Virginia Tech Leads the Nation In...
Consecutive Commonwealth Cup victories and bowl appearances, b****.
Rankings and Computer Predictions
The computer rankings and predictions for each team:
While the Thundering Herd is generally considered the better team by computer rankings, home field advantage is outweighing the rating difference for most computers. However, the margin is quite thin, and this game is anything but a certainty. Also, the Hokies are 4-7 against the spread this season. The odds of a 4.5-point favorite winning is 63.2%.
Next is a look at any overall offensive or defensive advantages:
For better or worse, the Hokies are roughly evenly split on offensive and defensive ability. The Thundering Herd, on the other hand, are the third most imbalanced team in the country with one of the weakest offenses and strongest defenses. Can Virginia Tech take advantage of the weak offense while defeating the stout defense?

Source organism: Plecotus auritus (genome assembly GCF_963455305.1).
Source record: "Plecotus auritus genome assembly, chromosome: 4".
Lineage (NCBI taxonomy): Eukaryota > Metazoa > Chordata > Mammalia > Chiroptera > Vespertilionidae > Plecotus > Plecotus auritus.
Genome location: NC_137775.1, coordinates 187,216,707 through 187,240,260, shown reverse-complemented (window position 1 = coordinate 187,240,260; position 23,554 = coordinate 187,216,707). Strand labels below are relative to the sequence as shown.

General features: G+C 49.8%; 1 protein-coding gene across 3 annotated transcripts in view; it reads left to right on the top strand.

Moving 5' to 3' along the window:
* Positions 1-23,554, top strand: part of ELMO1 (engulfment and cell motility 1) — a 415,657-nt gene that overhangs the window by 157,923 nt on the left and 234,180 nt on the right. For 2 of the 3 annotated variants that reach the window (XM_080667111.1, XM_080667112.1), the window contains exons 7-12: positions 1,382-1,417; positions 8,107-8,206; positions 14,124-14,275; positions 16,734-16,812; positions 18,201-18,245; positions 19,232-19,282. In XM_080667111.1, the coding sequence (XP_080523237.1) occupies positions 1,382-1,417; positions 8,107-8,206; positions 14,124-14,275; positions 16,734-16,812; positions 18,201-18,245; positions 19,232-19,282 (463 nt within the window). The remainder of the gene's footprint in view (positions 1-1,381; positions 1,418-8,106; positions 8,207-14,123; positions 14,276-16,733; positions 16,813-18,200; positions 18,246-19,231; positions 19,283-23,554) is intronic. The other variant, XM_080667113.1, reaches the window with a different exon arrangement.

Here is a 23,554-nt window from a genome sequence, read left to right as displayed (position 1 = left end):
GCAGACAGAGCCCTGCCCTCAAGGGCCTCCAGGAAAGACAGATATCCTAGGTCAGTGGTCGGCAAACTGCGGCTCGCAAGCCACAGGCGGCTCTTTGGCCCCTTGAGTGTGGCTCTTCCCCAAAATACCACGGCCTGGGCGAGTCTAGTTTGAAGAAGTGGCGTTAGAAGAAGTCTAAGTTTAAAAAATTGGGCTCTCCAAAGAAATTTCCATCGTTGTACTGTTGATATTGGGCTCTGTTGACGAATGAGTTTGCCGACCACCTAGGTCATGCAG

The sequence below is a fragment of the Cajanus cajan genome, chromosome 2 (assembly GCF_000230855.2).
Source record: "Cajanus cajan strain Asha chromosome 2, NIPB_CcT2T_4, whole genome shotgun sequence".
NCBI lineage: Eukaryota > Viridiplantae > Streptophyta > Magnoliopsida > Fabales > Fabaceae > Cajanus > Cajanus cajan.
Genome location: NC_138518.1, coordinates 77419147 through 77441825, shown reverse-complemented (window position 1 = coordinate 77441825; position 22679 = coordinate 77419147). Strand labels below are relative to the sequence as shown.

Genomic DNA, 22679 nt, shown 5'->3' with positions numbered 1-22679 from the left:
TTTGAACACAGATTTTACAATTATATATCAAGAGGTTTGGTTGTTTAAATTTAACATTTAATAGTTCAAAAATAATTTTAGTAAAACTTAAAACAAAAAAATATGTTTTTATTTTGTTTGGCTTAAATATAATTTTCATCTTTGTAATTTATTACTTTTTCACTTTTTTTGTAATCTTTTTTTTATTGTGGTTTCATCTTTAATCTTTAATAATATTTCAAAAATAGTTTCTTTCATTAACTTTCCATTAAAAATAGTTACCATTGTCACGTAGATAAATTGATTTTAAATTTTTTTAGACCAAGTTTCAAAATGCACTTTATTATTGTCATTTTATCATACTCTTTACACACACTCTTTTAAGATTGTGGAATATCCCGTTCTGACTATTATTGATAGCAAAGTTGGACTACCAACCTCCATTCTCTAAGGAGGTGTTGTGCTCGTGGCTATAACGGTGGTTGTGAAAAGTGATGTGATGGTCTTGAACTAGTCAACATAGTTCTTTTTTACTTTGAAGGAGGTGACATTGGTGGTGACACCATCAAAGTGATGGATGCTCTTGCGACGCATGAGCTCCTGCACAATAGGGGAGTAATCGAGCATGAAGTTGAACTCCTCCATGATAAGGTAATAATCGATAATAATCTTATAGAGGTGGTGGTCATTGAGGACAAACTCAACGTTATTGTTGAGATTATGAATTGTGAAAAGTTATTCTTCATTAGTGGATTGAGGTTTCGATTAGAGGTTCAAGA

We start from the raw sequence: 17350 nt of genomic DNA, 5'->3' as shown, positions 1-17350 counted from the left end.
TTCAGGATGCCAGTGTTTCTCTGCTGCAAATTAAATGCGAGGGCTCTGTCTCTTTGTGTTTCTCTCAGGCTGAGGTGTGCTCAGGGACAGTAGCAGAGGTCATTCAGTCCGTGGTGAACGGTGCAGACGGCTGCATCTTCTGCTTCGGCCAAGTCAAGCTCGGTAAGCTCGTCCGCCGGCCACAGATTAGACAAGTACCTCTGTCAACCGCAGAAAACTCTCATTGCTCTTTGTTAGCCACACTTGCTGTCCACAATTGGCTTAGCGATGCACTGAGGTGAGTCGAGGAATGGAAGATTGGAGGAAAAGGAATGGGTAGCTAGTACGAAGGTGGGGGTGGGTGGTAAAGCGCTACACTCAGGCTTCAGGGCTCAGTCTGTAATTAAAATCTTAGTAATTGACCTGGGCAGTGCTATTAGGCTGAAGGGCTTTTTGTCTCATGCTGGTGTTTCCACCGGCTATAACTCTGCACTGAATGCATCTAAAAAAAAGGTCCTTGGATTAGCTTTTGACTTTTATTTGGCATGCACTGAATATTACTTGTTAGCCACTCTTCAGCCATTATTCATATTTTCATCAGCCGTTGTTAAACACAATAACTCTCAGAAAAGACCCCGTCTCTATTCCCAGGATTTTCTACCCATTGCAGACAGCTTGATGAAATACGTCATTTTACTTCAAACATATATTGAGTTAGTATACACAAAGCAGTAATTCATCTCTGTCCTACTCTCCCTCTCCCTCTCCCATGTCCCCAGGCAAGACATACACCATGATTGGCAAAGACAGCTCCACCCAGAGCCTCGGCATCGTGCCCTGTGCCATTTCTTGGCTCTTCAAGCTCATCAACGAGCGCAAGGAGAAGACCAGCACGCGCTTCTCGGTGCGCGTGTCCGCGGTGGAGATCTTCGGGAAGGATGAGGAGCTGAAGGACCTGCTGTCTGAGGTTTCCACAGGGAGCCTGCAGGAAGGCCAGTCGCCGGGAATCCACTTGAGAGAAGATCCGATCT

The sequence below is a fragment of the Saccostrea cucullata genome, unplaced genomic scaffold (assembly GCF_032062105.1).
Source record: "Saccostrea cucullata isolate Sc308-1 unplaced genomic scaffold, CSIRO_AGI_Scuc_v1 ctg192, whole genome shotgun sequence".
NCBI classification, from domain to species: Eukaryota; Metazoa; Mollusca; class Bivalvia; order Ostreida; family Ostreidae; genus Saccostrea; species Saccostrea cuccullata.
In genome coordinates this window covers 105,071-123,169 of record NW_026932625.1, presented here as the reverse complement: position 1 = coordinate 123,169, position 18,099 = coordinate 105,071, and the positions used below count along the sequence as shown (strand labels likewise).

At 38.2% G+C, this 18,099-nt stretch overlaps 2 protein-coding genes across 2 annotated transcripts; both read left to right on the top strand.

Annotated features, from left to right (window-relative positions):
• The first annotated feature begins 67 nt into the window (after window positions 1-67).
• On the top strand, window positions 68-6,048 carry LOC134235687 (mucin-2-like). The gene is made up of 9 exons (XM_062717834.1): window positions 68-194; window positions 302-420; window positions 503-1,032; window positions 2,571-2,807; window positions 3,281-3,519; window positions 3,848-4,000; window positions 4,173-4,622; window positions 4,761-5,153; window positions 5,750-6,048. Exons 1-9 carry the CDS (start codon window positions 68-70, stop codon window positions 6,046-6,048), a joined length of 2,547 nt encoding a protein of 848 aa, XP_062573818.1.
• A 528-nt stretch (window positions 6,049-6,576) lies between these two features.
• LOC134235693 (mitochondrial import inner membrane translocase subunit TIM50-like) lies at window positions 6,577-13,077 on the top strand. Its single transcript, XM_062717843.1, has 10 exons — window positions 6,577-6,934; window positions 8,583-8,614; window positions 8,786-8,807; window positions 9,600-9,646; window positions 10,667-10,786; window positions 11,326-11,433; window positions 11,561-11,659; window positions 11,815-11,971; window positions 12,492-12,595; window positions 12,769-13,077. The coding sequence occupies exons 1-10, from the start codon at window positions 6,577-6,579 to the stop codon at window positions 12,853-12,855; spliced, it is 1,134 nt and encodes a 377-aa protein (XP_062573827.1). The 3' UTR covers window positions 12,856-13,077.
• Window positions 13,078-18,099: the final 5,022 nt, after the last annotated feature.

When Virginia Tech Has the Ball
Who has the advantage in the passing and rushing game when the Tech offense has the ball?
The Hokies offense can generally be described as "meh" running, passing, on standard downs, and on passing downs. The Herd defense however is very good, with the only weakness coming on passing downs. This may present an opportunity for the Hokies to keep the chains moving.
What style offense do the Hokies use and what style will they face?
The highlight of the Marshall defense is havoc rates, especially on the defensive line.
Offensive and defensive line performance are compared using Football Outsiders' metrics:
The Virginia Tech offense is closest in personality to:
The Marshall defense is closest in personality to:
- Penn State
When Marshall Has the Ball
Again, examine pass-run comparisons first:
The Thundering Herd offense isn't anything special, but then again it is much better rated than the Hokies defense it will face. Can Bud Foster's unit avoid getting embarrassed by a weak offense?
What style offense do the Thundering Herd use and what style will they face in the Hokies defense?
You may not be aware, but Virginia Tech really, really sucks at preventing big plays. The team has given up 8 (!) plays of 70+ yards this season, more than any other team in the country.